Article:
ABU DHABI, United Arab Emirates — Despite the Biden administration’s recent freeze on two munition sales to Saudi Arabia as part of a new Yemen policy, one of the kingdom’s defense industry conglomerates has gone ahead with joint ventures with American firms Lockheed Martin and L3Harris Technologies.
The moves by Saudi Arabian Military Industries are part of the kingdom’s economic plan, Vision 2030, which aims boost the domestic industry and increase technology transfer into local sectors. And it is Walid Abukhaled, the CEO of SAMI, who is charged with accomplishing these goals.
Abukhaled became acting CEO in April 2020, taking over from Andreas Schwer, who had served in the top spot since January 2018. He took on the full position four months later. Defense News spoke with Abukhaled at this year’s International Defence Exhibition and Conference held Feb. 21-25 in Abu Dhabi, where the executive discussed business acquisitions and joint ventures, the ongoing coronavirus pandemic, and how he differs from his predecessor.
This interview has been edited for length and clarity.
What are your plans for SAMI, and how do they differ from those of Andreas Schwer?
Whether it’s me, my predecessor or a future leader, there is a clear strategy set for SAMI with clear mandates. SAMI is the national defense champion, and there has never been a national defense champion before. In the past there was never a regulator for the defense industry; now we have the General Authority for Military Industries. At the board level there is a clear strategy on what SAMI should achieve and buy. We have a clear mandate by 2030 that we should achieve. My objective is to ensure SAMI becomes one of the top 25 defense companies in the world by 2030. The challenge put to our leadership is figuring out how we can expedite that and achieve it before 2030.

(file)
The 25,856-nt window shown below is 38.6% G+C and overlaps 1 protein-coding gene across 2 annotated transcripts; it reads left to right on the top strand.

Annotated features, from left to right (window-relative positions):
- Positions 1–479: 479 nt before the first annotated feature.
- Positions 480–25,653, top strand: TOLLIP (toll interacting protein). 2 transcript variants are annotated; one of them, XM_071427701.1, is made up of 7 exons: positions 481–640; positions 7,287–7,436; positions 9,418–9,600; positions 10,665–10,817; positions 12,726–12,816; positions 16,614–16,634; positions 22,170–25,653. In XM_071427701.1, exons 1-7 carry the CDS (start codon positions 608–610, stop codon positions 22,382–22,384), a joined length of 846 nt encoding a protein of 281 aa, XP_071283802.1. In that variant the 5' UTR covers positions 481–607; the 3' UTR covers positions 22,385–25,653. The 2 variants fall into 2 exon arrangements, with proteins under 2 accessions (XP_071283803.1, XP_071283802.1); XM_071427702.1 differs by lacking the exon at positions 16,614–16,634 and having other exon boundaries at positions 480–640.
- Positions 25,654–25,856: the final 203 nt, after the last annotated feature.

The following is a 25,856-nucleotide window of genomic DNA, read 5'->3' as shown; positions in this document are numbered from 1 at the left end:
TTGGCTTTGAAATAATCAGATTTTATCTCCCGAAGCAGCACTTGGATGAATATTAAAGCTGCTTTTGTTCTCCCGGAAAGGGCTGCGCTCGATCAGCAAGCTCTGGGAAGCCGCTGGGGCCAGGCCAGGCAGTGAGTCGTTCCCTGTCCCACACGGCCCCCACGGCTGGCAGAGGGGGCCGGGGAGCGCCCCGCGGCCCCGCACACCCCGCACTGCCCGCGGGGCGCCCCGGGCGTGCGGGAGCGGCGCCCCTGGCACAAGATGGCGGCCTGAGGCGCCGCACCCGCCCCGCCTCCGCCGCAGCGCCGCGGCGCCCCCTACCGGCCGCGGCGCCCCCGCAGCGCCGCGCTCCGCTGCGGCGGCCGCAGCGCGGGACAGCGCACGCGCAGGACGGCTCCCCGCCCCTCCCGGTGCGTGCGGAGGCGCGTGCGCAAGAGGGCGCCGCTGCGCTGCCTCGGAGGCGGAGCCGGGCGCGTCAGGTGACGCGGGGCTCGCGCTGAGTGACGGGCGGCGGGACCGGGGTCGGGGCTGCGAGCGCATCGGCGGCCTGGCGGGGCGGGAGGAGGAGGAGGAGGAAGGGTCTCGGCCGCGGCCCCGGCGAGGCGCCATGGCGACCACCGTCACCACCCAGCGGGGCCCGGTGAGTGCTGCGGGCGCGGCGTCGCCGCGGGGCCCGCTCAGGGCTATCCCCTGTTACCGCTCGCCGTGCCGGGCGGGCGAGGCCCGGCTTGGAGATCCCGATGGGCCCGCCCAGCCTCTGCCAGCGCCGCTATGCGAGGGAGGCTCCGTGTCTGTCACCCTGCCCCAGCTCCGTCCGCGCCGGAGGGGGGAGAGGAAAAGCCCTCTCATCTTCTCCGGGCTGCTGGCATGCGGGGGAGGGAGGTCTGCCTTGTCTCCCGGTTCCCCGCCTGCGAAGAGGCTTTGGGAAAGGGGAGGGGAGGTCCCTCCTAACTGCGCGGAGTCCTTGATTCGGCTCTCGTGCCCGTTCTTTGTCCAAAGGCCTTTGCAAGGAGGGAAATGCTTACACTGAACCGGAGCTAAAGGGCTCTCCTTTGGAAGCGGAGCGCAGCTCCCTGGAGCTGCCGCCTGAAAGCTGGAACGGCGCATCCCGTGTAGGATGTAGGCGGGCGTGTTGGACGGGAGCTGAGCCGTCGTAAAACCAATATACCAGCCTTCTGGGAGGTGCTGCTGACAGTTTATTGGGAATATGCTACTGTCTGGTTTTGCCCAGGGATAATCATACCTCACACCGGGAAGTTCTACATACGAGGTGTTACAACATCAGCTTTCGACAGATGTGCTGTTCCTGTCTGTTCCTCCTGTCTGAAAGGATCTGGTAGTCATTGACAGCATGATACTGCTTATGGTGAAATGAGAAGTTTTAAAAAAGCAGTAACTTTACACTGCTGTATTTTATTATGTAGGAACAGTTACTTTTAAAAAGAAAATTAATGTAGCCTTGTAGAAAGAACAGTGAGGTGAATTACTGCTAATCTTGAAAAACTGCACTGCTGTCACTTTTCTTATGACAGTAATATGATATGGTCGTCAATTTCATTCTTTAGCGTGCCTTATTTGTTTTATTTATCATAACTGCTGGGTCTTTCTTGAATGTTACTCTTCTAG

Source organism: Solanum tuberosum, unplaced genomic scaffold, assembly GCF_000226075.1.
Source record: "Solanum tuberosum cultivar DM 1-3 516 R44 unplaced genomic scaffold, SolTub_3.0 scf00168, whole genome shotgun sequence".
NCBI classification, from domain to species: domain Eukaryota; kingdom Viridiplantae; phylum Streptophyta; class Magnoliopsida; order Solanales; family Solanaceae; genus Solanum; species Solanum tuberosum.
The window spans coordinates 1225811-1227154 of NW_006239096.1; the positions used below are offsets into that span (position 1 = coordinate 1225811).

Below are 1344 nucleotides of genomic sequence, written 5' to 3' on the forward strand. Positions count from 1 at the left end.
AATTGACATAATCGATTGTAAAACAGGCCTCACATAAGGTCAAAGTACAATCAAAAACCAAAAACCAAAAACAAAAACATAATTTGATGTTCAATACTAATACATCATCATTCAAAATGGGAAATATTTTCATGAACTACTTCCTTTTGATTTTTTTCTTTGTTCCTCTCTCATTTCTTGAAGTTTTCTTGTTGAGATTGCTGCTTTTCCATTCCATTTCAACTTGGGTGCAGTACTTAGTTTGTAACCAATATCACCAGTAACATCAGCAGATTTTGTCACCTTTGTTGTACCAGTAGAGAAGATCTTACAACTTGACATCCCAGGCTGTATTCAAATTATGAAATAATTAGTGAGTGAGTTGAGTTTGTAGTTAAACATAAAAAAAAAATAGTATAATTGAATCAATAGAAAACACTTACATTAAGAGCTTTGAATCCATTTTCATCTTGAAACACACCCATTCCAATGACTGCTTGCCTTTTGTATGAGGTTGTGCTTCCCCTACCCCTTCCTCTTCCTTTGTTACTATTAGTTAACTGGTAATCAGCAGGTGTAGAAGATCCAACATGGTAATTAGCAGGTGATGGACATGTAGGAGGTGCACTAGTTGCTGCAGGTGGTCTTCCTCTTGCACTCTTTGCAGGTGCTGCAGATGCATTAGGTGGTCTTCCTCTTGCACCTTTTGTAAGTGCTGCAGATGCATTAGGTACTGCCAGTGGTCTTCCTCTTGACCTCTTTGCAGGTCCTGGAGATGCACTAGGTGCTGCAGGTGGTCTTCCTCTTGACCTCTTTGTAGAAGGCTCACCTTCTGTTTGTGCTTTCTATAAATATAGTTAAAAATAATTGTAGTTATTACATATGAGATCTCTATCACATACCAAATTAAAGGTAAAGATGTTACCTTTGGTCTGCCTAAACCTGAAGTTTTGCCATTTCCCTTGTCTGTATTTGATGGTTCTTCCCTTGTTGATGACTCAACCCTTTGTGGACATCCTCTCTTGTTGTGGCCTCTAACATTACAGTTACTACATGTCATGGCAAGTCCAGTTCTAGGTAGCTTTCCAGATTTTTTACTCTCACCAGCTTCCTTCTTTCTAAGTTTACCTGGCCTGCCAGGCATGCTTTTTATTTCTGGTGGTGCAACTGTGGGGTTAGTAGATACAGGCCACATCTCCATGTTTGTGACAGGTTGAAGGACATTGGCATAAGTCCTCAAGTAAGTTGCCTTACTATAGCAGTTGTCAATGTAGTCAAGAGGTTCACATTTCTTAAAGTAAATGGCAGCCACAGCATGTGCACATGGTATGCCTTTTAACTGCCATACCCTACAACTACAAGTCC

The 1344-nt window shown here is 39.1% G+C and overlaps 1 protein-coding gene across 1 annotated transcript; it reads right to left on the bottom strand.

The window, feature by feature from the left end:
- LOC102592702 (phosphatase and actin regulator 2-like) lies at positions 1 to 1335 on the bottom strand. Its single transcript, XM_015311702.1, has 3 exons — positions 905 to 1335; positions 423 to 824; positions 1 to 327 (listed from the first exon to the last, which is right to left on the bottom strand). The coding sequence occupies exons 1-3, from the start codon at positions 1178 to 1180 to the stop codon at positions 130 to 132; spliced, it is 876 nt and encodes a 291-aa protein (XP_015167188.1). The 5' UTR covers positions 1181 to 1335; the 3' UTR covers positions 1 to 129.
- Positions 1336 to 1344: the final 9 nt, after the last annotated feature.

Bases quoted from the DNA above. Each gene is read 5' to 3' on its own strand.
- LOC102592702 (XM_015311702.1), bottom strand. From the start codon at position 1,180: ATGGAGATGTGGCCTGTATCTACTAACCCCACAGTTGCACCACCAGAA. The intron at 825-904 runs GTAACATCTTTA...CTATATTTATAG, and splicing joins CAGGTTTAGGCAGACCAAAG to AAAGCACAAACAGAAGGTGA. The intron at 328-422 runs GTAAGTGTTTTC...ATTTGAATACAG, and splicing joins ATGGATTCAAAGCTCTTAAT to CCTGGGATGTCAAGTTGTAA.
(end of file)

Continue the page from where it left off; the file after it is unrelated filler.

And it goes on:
The localization of the defense industry plays a huge role in Vision 2030, and we believe the defense industry plays a huge role in the diversification of the economy. That’s where SAMI comes in — as the enabler for technology transfer and localization activities in anything related to the defense industry. We are establishing joint ventures with the top 10 companies in the world, with the companies who are committed, are keen to partner and grow with us to support their and our objectives. And at the same time we have acquisition plans to integrate the industry in the kingdom of Saudi Arabia. We continue down that path with original equipment manufacturer partnerships, and the acquisitions by SAMI will help deliver our mandate.